Also, at the back of; in back of. Behind; also, supporting. For example, The special brands were stored back of the counter, or “Franklin stood back of me in everything I wanted to do” (Eleanor Roosevelt, quoted by Catherine Drinker Bowen, Atlantic Monthly, March 1970). The first term, dating from the late 1600s, was long criticized as an undesirable colloquialism but today is generally considered acceptable. The variants, at the back of, from about 1400, and in back of, from the early 1900s, also can be used both literally and figuratively and could be substituted for back of in either example. Also see back of beyond.
Words nearby back of
How to use back of in a sentence
Think back to the Bush-Kerry race of 2004, the Thrilla in Vanilla.
Back in New York, the slow pace and inward focus of her yoga practice was less fulfilling.How Taryn Toomey’s ‘The Class’ Became New York’s Latest Fitness Craze|Lizzie Crocker|January 9, 2015|DAILY BEAST
Music is a huge part of the tone of Black Dynamite overall—going back to the original 2009 movie on which the series is based.‘Black Dynamite’ Presents Police Brutality: The Musical|Stereo Williams|January 9, 2015|DAILY BEAST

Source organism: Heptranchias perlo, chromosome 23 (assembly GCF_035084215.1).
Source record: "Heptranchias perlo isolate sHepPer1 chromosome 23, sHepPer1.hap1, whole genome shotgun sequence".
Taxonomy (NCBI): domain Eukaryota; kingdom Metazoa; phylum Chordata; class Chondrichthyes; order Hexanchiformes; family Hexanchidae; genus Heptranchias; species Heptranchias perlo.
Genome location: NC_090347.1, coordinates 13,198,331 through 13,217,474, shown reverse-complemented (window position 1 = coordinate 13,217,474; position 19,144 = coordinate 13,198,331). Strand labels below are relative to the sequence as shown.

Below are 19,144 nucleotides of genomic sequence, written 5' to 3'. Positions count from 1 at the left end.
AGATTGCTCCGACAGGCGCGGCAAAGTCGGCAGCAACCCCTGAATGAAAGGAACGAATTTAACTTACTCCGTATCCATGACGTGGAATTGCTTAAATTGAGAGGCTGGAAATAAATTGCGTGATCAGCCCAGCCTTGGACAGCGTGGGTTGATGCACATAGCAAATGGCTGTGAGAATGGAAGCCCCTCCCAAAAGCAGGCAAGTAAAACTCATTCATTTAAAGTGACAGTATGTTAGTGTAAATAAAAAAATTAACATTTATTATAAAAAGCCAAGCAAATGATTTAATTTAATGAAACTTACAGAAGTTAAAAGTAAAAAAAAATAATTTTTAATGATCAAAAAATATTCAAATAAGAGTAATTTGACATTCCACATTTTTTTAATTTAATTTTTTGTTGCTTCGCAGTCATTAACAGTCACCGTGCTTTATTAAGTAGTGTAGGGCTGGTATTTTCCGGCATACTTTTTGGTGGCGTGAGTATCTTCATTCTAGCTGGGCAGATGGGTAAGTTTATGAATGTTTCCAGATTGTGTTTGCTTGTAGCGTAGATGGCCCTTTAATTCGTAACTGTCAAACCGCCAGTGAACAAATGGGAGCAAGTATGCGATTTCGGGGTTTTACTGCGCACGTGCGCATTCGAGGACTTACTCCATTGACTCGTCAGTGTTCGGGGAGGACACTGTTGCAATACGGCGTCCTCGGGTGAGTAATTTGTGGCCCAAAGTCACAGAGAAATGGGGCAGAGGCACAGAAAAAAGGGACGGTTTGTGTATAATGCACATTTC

The al Qaeda-linked gunmen shot back, but only managed to injure one officer before they were taken out.
So, Islamized teaching sends girls back home for marriage and housework, and remains exclusively for boys.Houellebecq’s Incendiary Novel Imagines France With a Muslim President|Pierre Assouline|January 9, 2015|DAILY BEAST
I waited three months more, in great impatience, then sent him back to the same post, to see if there might be a reply.The Boarded-Up House|Augusta Huiell Seaman
Ages back—let musty geologists tell us how long ago—'twas a lake, larger than the Lake of Geneva.
The boys were tumbling about, clinging to his legs, imploring that numerous things be brought back to them.
With a suffocating gasp, she fell back into the chair on which she sat, and covered her face with her hands.The Pastor's Fire-side Vol. 3 of 4|Jane Porter
She was holding the back of her chair with one hand; her loose sleeve had slipped almost to the shoulder of her uplifted arm.